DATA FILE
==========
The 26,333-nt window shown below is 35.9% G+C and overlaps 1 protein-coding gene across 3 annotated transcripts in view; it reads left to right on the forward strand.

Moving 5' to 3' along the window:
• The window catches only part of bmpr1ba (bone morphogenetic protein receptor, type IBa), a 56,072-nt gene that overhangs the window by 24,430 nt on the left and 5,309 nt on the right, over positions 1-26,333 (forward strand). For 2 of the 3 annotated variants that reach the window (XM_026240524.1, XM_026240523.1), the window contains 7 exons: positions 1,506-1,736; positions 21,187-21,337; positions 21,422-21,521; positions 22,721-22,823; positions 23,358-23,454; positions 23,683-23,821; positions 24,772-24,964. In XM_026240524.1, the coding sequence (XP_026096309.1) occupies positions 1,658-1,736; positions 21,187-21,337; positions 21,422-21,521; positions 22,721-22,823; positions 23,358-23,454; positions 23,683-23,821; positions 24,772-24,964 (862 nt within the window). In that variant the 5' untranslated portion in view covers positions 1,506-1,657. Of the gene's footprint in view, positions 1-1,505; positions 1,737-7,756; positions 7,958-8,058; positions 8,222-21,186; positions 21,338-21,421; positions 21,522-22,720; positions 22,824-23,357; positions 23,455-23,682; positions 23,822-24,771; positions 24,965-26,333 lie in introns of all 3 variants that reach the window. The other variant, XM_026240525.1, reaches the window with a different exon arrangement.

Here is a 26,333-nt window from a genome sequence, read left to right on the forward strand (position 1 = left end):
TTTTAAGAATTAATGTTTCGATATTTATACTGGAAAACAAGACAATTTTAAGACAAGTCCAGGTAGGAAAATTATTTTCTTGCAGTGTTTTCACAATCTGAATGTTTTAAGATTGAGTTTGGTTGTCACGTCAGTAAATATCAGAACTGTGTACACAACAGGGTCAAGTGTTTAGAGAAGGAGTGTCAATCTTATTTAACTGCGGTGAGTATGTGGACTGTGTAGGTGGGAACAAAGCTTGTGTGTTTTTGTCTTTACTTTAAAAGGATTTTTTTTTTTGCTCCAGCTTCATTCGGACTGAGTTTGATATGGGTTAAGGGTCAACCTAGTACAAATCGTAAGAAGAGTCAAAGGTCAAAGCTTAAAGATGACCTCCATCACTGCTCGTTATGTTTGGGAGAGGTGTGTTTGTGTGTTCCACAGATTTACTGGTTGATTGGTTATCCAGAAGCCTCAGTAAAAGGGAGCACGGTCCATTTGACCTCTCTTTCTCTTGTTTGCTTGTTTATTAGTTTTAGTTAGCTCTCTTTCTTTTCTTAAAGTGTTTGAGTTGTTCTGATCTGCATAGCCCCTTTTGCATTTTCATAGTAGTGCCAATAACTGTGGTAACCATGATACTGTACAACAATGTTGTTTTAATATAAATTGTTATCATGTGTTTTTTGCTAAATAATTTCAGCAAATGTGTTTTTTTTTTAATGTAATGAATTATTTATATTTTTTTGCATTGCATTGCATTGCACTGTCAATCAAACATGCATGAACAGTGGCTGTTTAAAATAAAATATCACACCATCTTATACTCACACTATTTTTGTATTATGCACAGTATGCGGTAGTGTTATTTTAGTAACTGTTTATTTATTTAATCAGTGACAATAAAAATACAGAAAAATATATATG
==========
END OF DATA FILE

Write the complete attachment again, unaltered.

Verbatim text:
The 26,333-nt window shown below is 35.9% G+C and overlaps 1 protein-coding gene across 3 annotated transcripts in view; it reads left to right on the forward strand.

Moving 5' to 3' along the window:
• The window catches only part of bmpr1ba (bone morphogenetic protein receptor, type IBa), a 56,072-nt gene that overhangs the window by 24,430 nt on the left and 5,309 nt on the right, over positions 1-26,333 (forward strand). For 2 of the 3 annotated variants that reach the window (XM_026240524.1, XM_026240523.1), the window contains 7 exons: positions 1,506-1,736; positions 21,187-21,337; positions 21,422-21,521; positions 22,721-22,823; positions 23,358-23,454; positions 23,683-23,821; positions 24,772-24,964. In XM_026240524.1, the coding sequence (XP_026096309.1) occupies positions 1,658-1,736; positions 21,187-21,337; positions 21,422-21,521; positions 22,721-22,823; positions 23,358-23,454; positions 23,683-23,821; positions 24,772-24,964 (862 nt within the window). In that variant the 5' untranslated portion in view covers positions 1,506-1,657. Of the gene's footprint in view, positions 1-1,505; positions 1,737-7,756; positions 7,958-8,058; positions 8,222-21,186; positions 21,338-21,421; positions 21,522-22,720; positions 22,824-23,357; positions 23,455-23,682; positions 23,822-24,771; positions 24,965-26,333 lie in introns of all 3 variants that reach the window. The other variant, XM_026240525.1, reaches the window with a different exon arrangement.

Here is a 26,333-nt window from a genome sequence, read left to right on the forward strand (position 1 = left end):
TTTTAAGAATTAATGTTTCGATATTTATACTGGAAAACAAGACAATTTTAAGACAAGTCCAGGTAGGAAAATTATTTTCTTGCAGTGTTTTCACAATCTGAATGTTTTAAGATTGAGTTTGGTTGTCACGTCAGTAAATATCAGAACTGTGTACACAACAGGGTCAAGTGTTTAGAGAAGGAGTGTCAATCTTATTTAACTGCGGTGAGTATGTGGACTGTGTAGGTGGGAACAAAGCTTGTGTGTTTTTGTCTTTACTTTAAAAGGATTTTTTTTTTTGCTCCAGCTTCATTCGGACTGAGTTTGATATGGGTTAAGGGTCAACCTAGTACAAATCGTAAGAAGAGTCAAAGGTCAAAGCTTAAAGATGACCTCCATCACTGCTCGTTATGTTTGGGAGAGGTGTGTTTGTGTGTTCCACAGATTTACTGGTTGATTGGTTATCCAGAAGCCTCAGTAAAAGGGAGCACGGTCCATTTGACCTCTCTTTCTCTTGTTTGCTTGTTTATTAGTTTTAGTTAGCTCTCTTTCTTTTCTTAAAGTGTTTGAGTTGTTCTGATCTGCATAGCCCCTTTTGCATTTTCATAGTAGTGCCAATAACTGTGGTAACCATGATACTGTACAACAATGTTGTTTTAATATAAATTGTTATCATGTGTTTTTTGCTAAATAATTTCAGCAAATGTGTTTTTTTTTTAATGTAATGAATTATTTATATTTTTTTGCATTGCATTGCATTGCACTGTCAATCAAACATGCATGAACAGTGGCTGTTTAAAATAAAATATCACACCATCTTATACTCACACTATTTTTGTATTATGCACAGTATGCGGTAGTGTTATTTTAGTAACTGTTTATTTATTTAATCAGTGACAATAAAAATACAGAAAAATATATATG